Dir/Wri: Nawapol Thamrongrattanarit | Cast: Chonnikan Netjui, Patcha Poonpiriya | 127’ Thailand Drama
The second film from Nawapol Thamrongrattanarit, Mary Is Happy, Mary Is Happy follows in the footsteps of the Thai director’s debut, 36, by continuing his examination into life in the digital age. Much like 36, Mary… concerns itself with our relationship to technology, this time looking specifically at the effect social media has upon narrative forms – not only conventional storytelling, but also the way that we as individuals attempt to construct narratives out of our lives.
Adapted from 410 consecutive Tweets from a real life Twitter user, @marylony, Mary… is by nature a bitty, picaresque affair (the source Tweets are presented as on screen text, the noise of typing ringing beneath them on the soundtrack). Ostensibly, the Tweets have been worked into a narrative concerning Mary’s attempts to finish her school yearbook in time for her graduation, but by following the free-flowing stream of @marylony’s twitter feed, Thamrongrattanarit’s film has no choice but to adapt to a similarly free-form approach, both in style (handheld and jump-cut) and narrative.
Indeed, in just one of many reflexive moments within the film, even Mary says that she seems to do things randomly and for no reason. Thamrongrattanarit has said that, in part, the film is meant as a play on the scriptwriter’s control over narrative, but when Mary asks if there is ‘some force controlling my life’ the question can be understood just as easily as a theological concern as it can a reflexive statement. However, by posing questions about narrative authorship within film, Mary… also examines the way people author their own lives on social media. Like conventional storytellers, users of social media sites open windows through which their audiences can come to engage with their created protagonists, be they real or imagined (or a mixture of the two). Whether they realise it or not, Twitter users are unfolding a narrative and revealing something of themselves with every single Tweet they publish. In a world crammed with information, there may never have been a bigger need to turn our lives into stories, and Mary… raises important questions concerning randomness and predestination.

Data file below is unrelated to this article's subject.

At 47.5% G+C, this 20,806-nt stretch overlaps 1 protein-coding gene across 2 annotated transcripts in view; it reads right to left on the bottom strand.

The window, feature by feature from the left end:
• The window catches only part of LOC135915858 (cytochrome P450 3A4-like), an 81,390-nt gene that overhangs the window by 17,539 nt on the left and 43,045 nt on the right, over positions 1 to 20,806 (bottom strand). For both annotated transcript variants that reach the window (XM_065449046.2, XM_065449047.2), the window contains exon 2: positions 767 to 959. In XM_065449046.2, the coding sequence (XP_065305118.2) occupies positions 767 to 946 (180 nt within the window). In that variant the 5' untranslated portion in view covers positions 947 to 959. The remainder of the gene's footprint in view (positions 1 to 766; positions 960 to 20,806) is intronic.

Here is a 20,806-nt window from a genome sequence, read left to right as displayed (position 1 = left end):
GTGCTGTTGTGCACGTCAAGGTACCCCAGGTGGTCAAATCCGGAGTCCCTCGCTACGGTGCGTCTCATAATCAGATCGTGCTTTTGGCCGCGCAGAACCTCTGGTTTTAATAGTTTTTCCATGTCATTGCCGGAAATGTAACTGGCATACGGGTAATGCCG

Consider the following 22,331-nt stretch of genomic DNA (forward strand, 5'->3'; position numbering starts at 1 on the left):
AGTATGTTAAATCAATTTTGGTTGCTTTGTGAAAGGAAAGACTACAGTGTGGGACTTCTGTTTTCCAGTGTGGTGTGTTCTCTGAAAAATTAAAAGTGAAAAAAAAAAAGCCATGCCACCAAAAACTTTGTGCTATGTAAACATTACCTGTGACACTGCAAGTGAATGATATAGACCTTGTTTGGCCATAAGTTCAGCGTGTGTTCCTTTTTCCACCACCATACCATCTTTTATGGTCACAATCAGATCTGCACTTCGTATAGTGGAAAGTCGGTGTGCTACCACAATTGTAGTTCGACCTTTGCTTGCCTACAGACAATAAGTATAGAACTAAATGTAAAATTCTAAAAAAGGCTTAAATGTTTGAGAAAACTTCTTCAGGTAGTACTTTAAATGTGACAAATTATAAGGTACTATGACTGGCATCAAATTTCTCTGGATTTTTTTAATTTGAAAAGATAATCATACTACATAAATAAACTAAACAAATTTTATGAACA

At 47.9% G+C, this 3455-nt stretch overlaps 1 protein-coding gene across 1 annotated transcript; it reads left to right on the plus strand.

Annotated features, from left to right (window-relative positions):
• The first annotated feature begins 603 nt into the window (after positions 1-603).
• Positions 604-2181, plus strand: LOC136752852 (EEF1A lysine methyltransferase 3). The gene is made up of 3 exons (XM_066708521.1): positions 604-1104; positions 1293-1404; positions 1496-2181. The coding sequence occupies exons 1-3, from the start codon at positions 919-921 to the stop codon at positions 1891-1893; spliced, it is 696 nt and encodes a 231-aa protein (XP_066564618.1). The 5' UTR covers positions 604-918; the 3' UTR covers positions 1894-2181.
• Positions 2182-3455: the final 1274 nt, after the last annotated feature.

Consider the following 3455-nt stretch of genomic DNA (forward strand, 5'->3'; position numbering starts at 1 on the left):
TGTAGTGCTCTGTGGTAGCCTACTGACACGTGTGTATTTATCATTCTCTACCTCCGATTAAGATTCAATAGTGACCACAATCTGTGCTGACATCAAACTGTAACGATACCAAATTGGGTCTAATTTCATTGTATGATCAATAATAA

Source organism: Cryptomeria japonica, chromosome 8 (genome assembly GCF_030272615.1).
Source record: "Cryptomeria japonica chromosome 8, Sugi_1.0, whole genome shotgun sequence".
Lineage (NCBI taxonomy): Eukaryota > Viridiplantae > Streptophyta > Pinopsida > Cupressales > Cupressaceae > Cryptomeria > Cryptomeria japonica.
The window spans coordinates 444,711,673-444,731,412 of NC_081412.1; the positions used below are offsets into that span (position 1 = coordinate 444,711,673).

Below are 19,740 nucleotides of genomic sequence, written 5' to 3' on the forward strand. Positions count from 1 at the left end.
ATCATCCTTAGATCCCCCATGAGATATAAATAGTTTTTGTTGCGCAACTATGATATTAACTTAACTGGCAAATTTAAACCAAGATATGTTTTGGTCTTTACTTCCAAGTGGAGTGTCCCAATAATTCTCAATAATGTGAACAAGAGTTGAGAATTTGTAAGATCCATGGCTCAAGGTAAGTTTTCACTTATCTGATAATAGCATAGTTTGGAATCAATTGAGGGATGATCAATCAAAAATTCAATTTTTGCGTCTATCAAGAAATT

So it’s a shame, then, that the film never quite comes to life. It’s filled with humour and captivating moments, but at 127 minutes its looseness begins to feel baggy and tedious. But if Mary… fails to recreate the magic of Thamrongrattanarit’s pitch-perfect debut, it is nevertheless an interesting experiment, and certainly marks him out as a director to watch. Alex Barrett
MARY IS HAPPY, MARY IS HAPPY | WE ARE ONE FESTIVAL 2020 4 June 2020